Thursday 4th/ Friday 5th March

Awake early and watched the sunrise from behind the headland opposite our balcony.  We both got up early, had a quick swim whilst the fishermen and pelicans went about their business, then head off again, travelling along the coast road hwy200  We stopped at Zipolite for breakfast then again at San Agustinillo, pictured below - an unfeasibly beautiful piece of coastland.

A bit further along, past Puerto Escondido, took a quick stop to take some pics of these Sabal palms which, together with Attaleas, were the most numerous palm along this stretch of coast.  Interesting rock formations at one point - gigantic water-worn boulders.

Then it was more driving - not very inspiring, lots of small villages, speed bumps and trucks - we carried along hwy200 until Santiago Pinotepa Nacional, then headed north toward Putla - and the mountains - again.  Putla was busy and noisy but we found a small, clean and cheap place to stay - Hotel Beyafrey (220 pesos) with courtyard parking and aircon.  And, making the stay worthwhile, an exceptionally good restaurant - Tito's - where I enjoyed beef and chicken served with mixed peppers and onions on a red hot cast iron sizzler.  Delicious.

Friday 5th March

Decided to wait until 8am for the hotel restaurant to open for breakfast, as per the sign, only to discover that it was going to be 9am that morning so we hit the road and headed for the mountains, stopping at a small comedor on the roadside from some rather tasty eggs a bit later.  We stopped to admire the scenery ...

... and this rock face covered in Agave ghiesbreghtii

We decided to investigate a few side roads, and down one I spotted some dasylirions so we stopped for a look.  And I am glad I did.  There are 'supposed' to be two species of Dasylrion in Oaxaca - D. serratifolium and D. lucidum.  Both are large, trunk forming species that don't offset much around the base.  this one is small and clustering.  Another new species?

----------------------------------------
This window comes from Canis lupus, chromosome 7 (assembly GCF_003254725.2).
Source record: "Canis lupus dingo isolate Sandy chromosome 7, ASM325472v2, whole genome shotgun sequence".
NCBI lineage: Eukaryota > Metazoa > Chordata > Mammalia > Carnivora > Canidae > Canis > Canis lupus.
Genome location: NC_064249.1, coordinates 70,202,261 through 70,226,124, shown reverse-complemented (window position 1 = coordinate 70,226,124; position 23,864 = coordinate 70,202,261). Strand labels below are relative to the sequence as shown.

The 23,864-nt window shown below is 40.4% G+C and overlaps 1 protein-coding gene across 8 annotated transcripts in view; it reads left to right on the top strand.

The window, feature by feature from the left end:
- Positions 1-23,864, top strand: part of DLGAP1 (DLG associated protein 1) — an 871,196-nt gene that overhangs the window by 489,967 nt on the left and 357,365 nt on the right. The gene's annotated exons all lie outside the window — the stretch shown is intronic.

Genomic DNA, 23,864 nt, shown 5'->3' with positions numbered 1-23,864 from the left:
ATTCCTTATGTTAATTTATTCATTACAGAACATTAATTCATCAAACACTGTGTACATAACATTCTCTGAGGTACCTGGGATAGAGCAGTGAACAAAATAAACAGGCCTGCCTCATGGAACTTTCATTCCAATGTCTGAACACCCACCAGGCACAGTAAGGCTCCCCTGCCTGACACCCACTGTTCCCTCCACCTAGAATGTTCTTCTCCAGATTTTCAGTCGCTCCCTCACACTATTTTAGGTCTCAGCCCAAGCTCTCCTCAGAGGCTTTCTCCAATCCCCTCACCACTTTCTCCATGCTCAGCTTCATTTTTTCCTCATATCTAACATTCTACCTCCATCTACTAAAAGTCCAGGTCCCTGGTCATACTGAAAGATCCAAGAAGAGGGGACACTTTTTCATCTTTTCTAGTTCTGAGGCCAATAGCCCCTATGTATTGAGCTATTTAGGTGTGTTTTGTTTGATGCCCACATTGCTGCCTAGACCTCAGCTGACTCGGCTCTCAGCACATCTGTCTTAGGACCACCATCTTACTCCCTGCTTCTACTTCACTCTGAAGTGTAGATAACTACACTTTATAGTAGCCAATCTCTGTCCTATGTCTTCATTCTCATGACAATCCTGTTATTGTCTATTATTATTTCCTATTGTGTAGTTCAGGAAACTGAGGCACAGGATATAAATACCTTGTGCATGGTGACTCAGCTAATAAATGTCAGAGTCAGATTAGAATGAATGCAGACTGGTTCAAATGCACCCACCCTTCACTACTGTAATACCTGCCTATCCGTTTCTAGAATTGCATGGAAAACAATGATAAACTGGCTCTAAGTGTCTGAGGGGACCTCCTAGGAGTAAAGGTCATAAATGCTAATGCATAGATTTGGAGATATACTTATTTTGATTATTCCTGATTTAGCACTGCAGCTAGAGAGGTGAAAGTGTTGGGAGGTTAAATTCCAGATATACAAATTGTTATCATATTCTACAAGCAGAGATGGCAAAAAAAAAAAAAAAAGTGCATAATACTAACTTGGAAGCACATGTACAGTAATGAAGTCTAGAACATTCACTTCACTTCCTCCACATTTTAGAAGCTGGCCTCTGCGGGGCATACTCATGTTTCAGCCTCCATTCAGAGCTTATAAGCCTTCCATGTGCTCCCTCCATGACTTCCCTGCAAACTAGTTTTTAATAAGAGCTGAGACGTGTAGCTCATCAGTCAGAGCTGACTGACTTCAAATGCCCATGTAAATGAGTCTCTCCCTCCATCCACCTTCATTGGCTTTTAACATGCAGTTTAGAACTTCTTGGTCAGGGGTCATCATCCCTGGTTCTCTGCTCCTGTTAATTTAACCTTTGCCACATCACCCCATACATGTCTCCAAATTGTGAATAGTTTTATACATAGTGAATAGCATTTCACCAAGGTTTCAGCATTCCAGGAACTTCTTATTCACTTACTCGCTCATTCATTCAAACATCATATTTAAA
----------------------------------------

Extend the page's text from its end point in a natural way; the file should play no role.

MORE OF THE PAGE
And a little further down the road we saw another nolina., which could be N. longifolia, I don't know.  There were just a few around, not very large.

Further along there was this interesting looking rock outcrop with Agave atrovirens studded through it - we got out and had a wander around for a while.

Interesting rhus-y looking shrub there, too.

and a budleja, possibly?

Then I saw this.  I wasn't sure what I was looking at but had some suspicions that were confirmed when we got back to the car.  I looked in my 'Gentry' agave reference book and - yes, Agave ellemeetiana, which the book said wasn't known in habitat.  I got extremely excited.  However a few enquiries upon returning home revealed that this was actually quite well known now from here and called Agave ellemeetiana, Oaxaca form.  Oh well.

Below, a large growing echeveria, probably E. gibbiflora, was dotted here and there.

We left this spot and continued - stopping again and a wooded area on the bend of a road where a small stream had bisected the land.  We struggled about through the undergrowth and then were stunned when we came across a massive fallen schefflera,  The trunk must have been 2ft across and 35-40ft long.  Huge compound leaves on vigorous growth that was springing from the horizontal trunk.  Really impressive plant, and at almost exactly 3000, altitude it would certainly have to be quite hardy.  Unfortunately there was no trace of seed.  And unfortunately my camera decided to do odd things, so this is the best I can manage to Photoshop the image to normal.

We had intended to make our way to the mountain market town of Tlaxiaco for our overnight stop but time was getting short so we decided to stop over at the even smaller Chacaltongo, in fact reaching there as the light faded completely.  Found a place to stay - Hotel Laso (240 pesos), clean enough but no toilet seats.  Little choice of dining opportunities, we made do with a pizza which was frankly pretty disgusting.



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